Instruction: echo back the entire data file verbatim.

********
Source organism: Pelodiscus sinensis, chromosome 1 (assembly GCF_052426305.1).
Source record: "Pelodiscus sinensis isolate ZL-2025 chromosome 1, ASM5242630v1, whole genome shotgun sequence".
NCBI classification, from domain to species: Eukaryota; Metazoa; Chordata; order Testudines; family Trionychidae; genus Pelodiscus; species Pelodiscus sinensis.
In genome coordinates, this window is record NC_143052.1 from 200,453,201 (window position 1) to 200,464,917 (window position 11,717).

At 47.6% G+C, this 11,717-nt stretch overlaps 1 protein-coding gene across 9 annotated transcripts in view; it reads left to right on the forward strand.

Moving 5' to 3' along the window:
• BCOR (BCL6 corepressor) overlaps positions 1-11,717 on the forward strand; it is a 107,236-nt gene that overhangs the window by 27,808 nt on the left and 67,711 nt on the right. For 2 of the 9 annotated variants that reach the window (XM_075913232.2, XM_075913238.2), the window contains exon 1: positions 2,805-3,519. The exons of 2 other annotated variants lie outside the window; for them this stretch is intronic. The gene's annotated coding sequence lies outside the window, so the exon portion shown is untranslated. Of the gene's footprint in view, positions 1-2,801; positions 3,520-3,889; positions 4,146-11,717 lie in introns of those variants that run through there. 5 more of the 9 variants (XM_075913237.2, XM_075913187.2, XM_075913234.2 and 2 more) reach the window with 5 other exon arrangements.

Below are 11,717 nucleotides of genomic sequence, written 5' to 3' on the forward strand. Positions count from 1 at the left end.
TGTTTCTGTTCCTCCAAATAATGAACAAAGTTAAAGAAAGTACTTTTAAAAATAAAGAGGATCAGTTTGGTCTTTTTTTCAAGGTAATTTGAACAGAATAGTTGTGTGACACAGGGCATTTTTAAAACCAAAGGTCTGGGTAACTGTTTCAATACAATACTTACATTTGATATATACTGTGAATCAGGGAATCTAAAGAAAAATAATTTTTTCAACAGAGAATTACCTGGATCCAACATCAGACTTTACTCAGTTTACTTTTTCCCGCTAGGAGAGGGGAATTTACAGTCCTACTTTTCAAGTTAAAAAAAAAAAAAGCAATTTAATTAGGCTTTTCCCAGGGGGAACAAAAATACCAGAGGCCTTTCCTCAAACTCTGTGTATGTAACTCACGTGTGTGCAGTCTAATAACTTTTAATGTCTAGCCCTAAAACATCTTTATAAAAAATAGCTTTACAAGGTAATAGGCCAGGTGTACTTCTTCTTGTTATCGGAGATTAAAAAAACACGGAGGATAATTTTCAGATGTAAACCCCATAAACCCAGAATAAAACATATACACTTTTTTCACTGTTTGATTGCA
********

Source organism: Pelodiscus sinensis, chromosome 1 (assembly GCF_052426305.1).
Source record: "Pelodiscus sinensis isolate ZL-2025 chromosome 1, ASM5242630v1, whole genome shotgun sequence".
NCBI classification, from domain to species: Eukaryota; Metazoa; Chordata; order Testudines; family Trionychidae; genus Pelodiscus; species Pelodiscus sinensis.
In genome coordinates, this window is record NC_143052.1 from 200,453,201 (window position 1) to 200,464,917 (window position 11,717).

At 47.6% G+C, this 11,717-nt stretch overlaps 1 protein-coding gene across 9 annotated transcripts in view; it reads left to right on the forward strand.

Moving 5' to 3' along the window:
• BCOR (BCL6 corepressor) overlaps positions 1-11,717 on the forward strand; it is a 107,236-nt gene that overhangs the window by 27,808 nt on the left and 67,711 nt on the right. For 2 of the 9 annotated variants that reach the window (XM_075913232.2, XM_075913238.2), the window contains exon 1: positions 2,805-3,519. The exons of 2 other annotated variants lie outside the window; for them this stretch is intronic. The gene's annotated coding sequence lies outside the window, so the exon portion shown is untranslated. Of the gene's footprint in view, positions 1-2,801; positions 3,520-3,889; positions 4,146-11,717 lie in introns of those variants that run through there. 5 more of the 9 variants (XM_075913237.2, XM_075913187.2, XM_075913234.2 and 2 more) reach the window with 5 other exon arrangements.

Below are 11,717 nucleotides of genomic sequence, written 5' to 3' on the forward strand. Positions count from 1 at the left end.
TGTTTCTGTTCCTCCAAATAATGAACAAAGTTAAAGAAAGTACTTTTAAAAATAAAGAGGATCAGTTTGGTCTTTTTTTCAAGGTAATTTGAACAGAATAGTTGTGTGACACAGGGCATTTTTAAAACCAAAGGTCTGGGTAACTGTTTCAATACAATACTTACATTTGATATATACTGTGAATCAGGGAATCTAAAGAAAAATAATTTTTTCAACAGAGAATTACCTGGATCCAACATCAGACTTTACTCAGTTTACTTTTTCCCGCTAGGAGAGGGGAATTTACAGTCCTACTTTTCAAGTTAAAAAAAAAAAAAGCAATTTAATTAGGCTTTTCCCAGGGGGAACAAAAATACCAGAGGCCTTTCCTCAAACTCTGTGTATGTAACTCACGTGTGTGCAGTCTAATAACTTTTAATGTCTAGCCCTAAAACATCTTTATAAAAAATAGCTTTACAAGGTAATAGGCCAGGTGTACTTCTTCTTGTTATCGGAGATTAAAAAAACACGGAGGATAATTTTCAGATGTAAACCCCATAAACCCAGAATAAAACATATACACTTTTTTCACTGTTTGATTGCA